As previously mentioned, the UIndy team had the opportunity to visit the Forensic Anthropology Center at Texas State University (FACTS). The majority of the unidentified migrants from Brooks County go to Texas State University to continue the identification process. The massive endeavor, called Operation Identification, is coordinated by Dr. Kate Spradley. Unfortunately Dr. Spradley was not in town on the day of our visit, but we did get to spend time with Dr. Danny Wescott, director of FACTS.
Hailey Duecker, the graduate student assistant for Operation Identification, took the UIndy team and those Baylor students that wanted to see the facility on a tour. We began by seeing the Forensic Anthropology Research Facility (FARF). The FARF is a 26 acre outdoor human decomposition research laboratory that also serves as a reservoir for the unidentified individuals as they await processing and analysis. Hailey showed us the donated bodies that are used to study various aspects of the decomposition process, as well as the area of the FARF dedicated to Operation Identification. Being a native Texan I had been to San Marcos before (mostly to tube in the river) but I was still shocked by the temperature. The sun felt just as hot as it had in Falfurrias. It will be interesting to see if the research coming out of the FARF can assist with time since death (postmortem interval or PMI) estimates for the individuals discovered on the ranches in Brooks County. Any additional information about these individuals could potentially help with the identification process.
Next, Hailey took us on a tour of the Osteological Research and Processing Laboratory (ORPL) located at the Freeman Ranch Multi-Purpose Facility. At ORPL the remains are processed by volunteers. Once the skeletons are clean, they are analyzed and a biological profile (reconstruction of the decedent’s living characteristics) is constructed by the forensic Anthropologists at FACTS. In addition, samples are taken for DNA and isotope analysis. Associated personal effects are cleaned, cataloged and stored as these can be important clues to the identity of the individuals carrying them. Finally, the unidentified are prepared for curation until an identification is made and repatriation can be conducted.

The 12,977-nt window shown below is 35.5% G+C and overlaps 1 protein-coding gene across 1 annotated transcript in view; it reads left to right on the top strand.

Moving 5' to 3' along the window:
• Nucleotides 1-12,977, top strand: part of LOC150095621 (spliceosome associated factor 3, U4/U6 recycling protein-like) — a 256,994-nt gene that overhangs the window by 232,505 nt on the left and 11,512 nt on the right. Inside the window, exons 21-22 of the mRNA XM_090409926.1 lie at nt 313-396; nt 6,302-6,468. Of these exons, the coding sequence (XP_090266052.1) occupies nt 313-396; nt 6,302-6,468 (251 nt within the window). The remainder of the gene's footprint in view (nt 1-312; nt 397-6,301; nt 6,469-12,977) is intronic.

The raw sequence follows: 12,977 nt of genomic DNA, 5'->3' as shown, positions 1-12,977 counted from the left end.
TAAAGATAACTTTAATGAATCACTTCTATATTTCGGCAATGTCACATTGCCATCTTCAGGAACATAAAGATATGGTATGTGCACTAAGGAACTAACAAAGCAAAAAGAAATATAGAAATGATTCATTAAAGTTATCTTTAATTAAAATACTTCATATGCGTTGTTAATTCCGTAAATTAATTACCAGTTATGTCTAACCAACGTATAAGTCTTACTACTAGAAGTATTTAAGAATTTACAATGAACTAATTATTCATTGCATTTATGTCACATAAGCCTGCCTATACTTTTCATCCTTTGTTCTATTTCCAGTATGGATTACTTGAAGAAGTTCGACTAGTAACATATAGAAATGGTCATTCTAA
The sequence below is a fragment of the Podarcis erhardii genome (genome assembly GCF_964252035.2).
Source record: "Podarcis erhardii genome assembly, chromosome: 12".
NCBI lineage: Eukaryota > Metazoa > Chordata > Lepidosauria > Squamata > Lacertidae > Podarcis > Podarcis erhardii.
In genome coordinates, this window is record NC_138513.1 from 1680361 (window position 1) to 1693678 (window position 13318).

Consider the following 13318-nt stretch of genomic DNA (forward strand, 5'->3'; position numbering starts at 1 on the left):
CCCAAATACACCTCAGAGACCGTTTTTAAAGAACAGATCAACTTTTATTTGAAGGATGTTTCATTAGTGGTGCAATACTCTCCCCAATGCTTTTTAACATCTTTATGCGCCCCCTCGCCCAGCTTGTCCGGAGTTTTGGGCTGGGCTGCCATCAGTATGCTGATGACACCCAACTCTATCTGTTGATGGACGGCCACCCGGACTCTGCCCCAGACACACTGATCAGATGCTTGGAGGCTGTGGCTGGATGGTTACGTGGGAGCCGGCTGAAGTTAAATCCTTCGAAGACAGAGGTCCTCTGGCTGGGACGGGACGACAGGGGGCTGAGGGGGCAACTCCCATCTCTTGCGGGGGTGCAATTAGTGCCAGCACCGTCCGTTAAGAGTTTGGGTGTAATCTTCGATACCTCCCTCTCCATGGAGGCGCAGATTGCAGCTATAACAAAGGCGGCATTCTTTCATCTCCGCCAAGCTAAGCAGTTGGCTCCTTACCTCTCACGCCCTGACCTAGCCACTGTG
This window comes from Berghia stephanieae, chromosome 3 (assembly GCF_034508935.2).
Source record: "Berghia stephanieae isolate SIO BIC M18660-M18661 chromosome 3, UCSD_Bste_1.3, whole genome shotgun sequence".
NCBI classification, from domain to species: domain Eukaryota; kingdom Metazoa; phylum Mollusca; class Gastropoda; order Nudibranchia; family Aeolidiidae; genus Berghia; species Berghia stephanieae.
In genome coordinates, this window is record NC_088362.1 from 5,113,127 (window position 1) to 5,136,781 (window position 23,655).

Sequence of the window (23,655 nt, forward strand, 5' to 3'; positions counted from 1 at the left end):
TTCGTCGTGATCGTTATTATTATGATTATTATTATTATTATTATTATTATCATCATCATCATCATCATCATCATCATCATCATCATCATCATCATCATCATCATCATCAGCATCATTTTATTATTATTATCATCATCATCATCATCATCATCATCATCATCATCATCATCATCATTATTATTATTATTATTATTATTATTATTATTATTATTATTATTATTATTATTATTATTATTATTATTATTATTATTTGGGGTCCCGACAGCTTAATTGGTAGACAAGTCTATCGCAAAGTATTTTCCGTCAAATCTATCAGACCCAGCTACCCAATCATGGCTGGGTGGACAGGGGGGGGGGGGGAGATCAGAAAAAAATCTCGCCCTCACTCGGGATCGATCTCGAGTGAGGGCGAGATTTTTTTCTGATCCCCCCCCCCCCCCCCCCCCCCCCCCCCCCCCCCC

Texas State University, like the other educational institutions participating in the identification of the undocumented migrants, rely on volunteers (qualified faculty and students), as well as donations to participate in this mission. The processing of one individual can take several weeks and as a result they have been working around the clock on the individuals exhumed last year and still have a backlog. Add a portion of the individuals exhumed this summer and they are in need of support. Last summer Ryan spent several weeks at FACTS volunteering to process after we returned from the field. We are encouraging the Baylor students as well as other qualified students that have had osteology to volunteer in this effort. Additionally, the center could use monetary donations and donations of PPE (personal protective equipment). The exhumations conducted by the University of Indianapolis and Baylor University are just the first part of the journay towards identification.